New teachers' strategies for managing classrooms
Posted by Hlengiwe Zwane on 25 January 2022 1:00 PM SAST
If there is a thing that you need to do as a new teacher that you need to do is smile, be consistent and have fun. We understand that sometimes it is hard to know what is important and what should go to the bottom of your priority list. Everything takes a back seat to classroom management because if you can not effectively control your classroom, nothing will work as it should. You must master this one area first otherwise teaching can be especially unforgiving.
With hundreds of strategies out there at your disposal, only a few are absolutely critical. The following are the cornerstone principles from the first day to the last for a successful year of teaching.
Remember that a smile sends a subtle but powerful message to your class that kindness and politeness are expected. It also calms nervous energy and builds instant likability but be sure to draw a fine line between being kind and demanding respect. This is critical because when your students like you and are comfortable around you, they will want to listen to you and behave for you. As you meet your class, look them in the eye, say hello and smile.
Have clear rules
Classroom rules need to be put in place to protect every student’s right to learn, enjoy school and your right to teach. These must cover every possible disruption, interruption and misbehaviour and there should be no misunderstanding regarding what constitutes breaking them.
Clearly define each rule during the first few days at a school. Show your students examples of the precise behaviours that break your rules and also show what are the possible consequences.
Have clear consequences
Consequences hold students accountable without having to lecture to or scold them. Maintaining a positive relationship is crucial in reaching and inspiring your students to mature socially and academically. Walk your students through the steps of misbehaving, from initial warning to parent contact. Use the exact words and body language you’ll use when you give a warning, send a student on a time out, or inform them that you must call home. In this way, there are no surprises, no arguments and no anger when it goes wrong.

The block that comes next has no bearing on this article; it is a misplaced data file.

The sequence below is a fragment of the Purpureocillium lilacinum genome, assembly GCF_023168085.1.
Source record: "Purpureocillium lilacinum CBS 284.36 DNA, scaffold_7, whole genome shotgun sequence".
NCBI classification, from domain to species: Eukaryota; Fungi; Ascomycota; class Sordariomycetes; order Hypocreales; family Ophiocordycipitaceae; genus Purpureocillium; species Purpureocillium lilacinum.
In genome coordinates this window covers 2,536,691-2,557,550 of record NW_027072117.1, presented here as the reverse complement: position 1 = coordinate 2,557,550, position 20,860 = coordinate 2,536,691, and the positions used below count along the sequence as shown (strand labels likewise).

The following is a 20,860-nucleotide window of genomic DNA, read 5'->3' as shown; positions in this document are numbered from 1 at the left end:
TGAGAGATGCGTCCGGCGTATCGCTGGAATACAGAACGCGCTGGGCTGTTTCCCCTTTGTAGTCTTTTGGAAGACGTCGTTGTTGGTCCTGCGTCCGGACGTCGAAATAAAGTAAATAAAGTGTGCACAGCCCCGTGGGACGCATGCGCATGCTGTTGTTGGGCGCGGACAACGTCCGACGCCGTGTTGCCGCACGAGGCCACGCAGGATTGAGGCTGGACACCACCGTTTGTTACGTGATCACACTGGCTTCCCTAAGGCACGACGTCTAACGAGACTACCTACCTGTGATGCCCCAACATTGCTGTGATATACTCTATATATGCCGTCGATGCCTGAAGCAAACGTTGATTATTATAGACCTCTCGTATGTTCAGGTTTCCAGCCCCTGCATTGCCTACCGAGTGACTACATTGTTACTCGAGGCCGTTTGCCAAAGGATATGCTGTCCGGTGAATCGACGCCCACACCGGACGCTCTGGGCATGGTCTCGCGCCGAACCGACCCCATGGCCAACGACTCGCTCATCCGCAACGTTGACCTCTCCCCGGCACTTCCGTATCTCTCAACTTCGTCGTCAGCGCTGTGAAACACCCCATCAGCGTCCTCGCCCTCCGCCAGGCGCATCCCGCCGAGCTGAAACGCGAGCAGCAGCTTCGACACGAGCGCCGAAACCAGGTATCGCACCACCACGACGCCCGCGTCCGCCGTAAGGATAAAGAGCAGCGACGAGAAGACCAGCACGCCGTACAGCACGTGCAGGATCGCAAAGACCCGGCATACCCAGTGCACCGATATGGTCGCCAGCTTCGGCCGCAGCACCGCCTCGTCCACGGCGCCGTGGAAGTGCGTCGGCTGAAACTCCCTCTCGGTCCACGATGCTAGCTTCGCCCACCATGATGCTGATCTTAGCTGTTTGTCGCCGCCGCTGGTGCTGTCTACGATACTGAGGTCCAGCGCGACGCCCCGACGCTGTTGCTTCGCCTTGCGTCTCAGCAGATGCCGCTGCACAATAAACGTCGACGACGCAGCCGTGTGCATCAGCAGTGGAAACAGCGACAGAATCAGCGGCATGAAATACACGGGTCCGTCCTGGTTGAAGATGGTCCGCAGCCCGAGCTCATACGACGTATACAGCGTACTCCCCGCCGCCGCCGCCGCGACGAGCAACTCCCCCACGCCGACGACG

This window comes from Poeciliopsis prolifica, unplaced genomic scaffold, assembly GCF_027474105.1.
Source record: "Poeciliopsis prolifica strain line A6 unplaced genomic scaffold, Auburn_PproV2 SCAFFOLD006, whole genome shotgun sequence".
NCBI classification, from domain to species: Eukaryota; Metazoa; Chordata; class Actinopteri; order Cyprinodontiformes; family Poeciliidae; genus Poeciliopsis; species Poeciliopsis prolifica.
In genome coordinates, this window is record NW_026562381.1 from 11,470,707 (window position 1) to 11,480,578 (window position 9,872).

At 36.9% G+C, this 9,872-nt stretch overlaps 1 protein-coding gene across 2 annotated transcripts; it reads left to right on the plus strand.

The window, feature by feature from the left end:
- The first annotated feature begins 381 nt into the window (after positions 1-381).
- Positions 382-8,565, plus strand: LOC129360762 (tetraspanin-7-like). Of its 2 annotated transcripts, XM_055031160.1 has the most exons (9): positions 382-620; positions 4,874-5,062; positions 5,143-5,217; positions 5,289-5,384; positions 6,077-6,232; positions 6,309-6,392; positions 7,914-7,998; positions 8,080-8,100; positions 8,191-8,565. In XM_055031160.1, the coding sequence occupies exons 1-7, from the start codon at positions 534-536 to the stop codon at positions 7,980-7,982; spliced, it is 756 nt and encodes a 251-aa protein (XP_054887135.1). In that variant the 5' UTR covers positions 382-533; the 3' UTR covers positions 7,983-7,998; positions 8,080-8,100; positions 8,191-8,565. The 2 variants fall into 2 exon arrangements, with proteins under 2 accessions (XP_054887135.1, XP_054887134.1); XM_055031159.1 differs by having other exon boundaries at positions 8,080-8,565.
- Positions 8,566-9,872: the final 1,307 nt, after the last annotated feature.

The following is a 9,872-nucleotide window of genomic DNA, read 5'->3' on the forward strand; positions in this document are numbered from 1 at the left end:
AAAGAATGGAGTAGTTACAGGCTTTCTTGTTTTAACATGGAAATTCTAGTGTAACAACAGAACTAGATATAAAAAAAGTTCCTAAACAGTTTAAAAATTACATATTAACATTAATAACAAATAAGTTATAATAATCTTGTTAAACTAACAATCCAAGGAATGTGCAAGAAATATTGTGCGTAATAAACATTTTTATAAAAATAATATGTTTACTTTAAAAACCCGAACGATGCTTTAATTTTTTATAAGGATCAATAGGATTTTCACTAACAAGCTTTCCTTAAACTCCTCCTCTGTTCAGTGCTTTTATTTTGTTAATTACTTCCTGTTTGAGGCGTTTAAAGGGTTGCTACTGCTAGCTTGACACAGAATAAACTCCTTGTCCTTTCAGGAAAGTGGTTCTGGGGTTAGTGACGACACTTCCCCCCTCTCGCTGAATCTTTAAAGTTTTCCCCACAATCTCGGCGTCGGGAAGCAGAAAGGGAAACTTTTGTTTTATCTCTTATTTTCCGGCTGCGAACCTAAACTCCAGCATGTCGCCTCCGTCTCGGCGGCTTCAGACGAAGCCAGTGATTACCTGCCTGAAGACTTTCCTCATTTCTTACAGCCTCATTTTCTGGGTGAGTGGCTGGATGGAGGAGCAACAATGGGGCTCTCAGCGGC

Inconsistency is the fastest way to lose control of your class. When you let misbehaviour go and sold instead of calmly enforcing consequences, you essentially tell your students that you can not be trusted. This creates disappointment, resentment and ultimately more misbehaviour.
The key to consistency is to continually remind yourself that your very success depends on it. The moment your students learn that you are not a person of your word, the floodgates will open. When you witness misconduct of your rules, your response should be automatic, even robot-like. Simply approach the misbehaving student, tell them what rule was broken and the consequence, and then deal with things accordingly.
Teach detailed routines
Routines are essential to a well-run classroom. They save time, keep students focused on learning and reduce misbehaviour. Anything and everything you do repeatedly such as lining up for lunch, turning in work or circling into groups should be made into a routine.
The key is to teach children in a detailed way. Pretend you are a student and guide them through the steps you want them to take. After checking for understanding, ask a student as a model then practise as a class until perfected.
Add some fun
It is easy to get caught up in teaching your objectives that you forget the importance of making school fun for both your students and yourself. If there is a secret to classroom management, this is it. When your students are happy, engaged and look forward to your class, you have powerful leverage.
Be open to sharing a laugh with your students. Be yourself and never be afraid to show your personality. Your students will relate to you easier when you do this.